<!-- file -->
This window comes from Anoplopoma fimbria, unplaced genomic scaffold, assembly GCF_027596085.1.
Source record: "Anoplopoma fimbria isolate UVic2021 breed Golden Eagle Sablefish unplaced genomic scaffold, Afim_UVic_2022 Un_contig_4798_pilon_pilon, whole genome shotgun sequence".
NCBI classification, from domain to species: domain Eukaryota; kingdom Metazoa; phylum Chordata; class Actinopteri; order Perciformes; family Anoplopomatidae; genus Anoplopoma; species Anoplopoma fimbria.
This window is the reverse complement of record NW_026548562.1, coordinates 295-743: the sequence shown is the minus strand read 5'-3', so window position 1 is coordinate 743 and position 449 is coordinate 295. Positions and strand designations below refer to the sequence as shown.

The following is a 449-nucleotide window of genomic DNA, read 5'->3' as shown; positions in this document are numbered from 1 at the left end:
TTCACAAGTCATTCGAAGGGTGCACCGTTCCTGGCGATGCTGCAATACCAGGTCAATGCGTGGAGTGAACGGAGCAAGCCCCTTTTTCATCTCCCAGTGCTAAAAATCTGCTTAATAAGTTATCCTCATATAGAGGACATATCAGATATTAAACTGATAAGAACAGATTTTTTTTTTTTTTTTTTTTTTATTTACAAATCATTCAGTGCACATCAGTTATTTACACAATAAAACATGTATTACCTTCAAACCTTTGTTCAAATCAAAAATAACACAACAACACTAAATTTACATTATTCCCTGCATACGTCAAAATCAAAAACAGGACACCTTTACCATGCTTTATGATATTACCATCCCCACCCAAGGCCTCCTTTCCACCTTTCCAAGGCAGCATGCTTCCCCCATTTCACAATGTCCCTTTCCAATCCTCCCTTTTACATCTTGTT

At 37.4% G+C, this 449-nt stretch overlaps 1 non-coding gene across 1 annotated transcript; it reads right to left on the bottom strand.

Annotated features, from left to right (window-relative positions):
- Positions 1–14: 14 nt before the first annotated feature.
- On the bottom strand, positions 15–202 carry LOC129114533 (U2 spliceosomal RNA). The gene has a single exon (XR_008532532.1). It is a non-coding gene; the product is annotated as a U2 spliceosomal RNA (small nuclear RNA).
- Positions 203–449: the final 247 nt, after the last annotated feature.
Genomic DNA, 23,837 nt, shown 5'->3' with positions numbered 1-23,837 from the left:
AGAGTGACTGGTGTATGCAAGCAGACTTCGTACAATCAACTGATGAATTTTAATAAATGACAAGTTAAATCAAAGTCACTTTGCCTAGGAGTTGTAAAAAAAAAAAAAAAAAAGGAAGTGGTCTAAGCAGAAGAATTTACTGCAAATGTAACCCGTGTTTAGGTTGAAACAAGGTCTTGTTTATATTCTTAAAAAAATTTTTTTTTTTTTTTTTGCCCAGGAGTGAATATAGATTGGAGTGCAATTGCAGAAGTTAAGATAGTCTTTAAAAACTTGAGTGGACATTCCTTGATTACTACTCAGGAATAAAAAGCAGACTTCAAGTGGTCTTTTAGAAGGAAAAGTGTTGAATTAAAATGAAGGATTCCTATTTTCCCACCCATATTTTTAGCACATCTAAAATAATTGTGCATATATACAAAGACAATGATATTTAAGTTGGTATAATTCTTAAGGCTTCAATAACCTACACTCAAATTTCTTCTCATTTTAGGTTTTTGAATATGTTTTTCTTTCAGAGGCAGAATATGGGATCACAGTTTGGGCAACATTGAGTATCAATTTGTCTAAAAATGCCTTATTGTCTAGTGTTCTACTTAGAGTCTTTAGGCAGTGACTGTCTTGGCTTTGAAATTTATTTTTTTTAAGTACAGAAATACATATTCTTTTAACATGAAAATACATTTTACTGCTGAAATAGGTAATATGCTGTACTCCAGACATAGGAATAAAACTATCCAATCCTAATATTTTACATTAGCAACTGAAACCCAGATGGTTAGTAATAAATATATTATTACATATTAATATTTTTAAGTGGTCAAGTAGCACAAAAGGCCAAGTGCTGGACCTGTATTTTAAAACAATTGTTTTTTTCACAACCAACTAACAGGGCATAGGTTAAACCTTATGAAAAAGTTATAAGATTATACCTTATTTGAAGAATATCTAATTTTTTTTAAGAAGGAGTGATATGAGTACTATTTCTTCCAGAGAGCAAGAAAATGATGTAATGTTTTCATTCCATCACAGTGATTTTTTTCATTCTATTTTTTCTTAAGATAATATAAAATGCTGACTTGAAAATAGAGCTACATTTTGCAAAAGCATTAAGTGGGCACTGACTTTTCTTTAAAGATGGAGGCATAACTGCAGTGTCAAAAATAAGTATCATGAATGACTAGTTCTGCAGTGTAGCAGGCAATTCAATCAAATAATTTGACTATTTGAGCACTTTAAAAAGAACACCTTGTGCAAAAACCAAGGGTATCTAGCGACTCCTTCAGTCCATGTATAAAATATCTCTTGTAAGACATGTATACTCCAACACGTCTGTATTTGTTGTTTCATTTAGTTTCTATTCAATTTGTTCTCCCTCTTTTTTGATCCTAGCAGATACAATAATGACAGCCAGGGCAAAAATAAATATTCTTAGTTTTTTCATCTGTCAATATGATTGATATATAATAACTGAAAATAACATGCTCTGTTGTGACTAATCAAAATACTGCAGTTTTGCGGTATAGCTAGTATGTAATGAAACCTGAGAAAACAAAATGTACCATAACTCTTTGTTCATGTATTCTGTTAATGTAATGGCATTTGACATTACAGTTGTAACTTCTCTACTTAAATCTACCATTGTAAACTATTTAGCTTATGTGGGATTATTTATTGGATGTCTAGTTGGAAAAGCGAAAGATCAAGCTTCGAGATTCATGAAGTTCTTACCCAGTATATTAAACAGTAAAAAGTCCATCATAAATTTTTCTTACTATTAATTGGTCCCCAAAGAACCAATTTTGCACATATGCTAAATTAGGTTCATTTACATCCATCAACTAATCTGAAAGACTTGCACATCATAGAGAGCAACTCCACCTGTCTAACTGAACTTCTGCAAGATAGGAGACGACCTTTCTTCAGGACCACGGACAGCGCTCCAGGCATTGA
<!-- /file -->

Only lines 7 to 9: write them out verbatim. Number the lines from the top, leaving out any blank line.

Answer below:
At 37.4% G+C, this 449-nt stretch overlaps 1 non-coding gene across 1 annotated transcript; it reads right to left on the bottom strand.

Annotated features, from left to right (window-relative positions):
- Positions 1–14: 14 nt before the first annotated feature.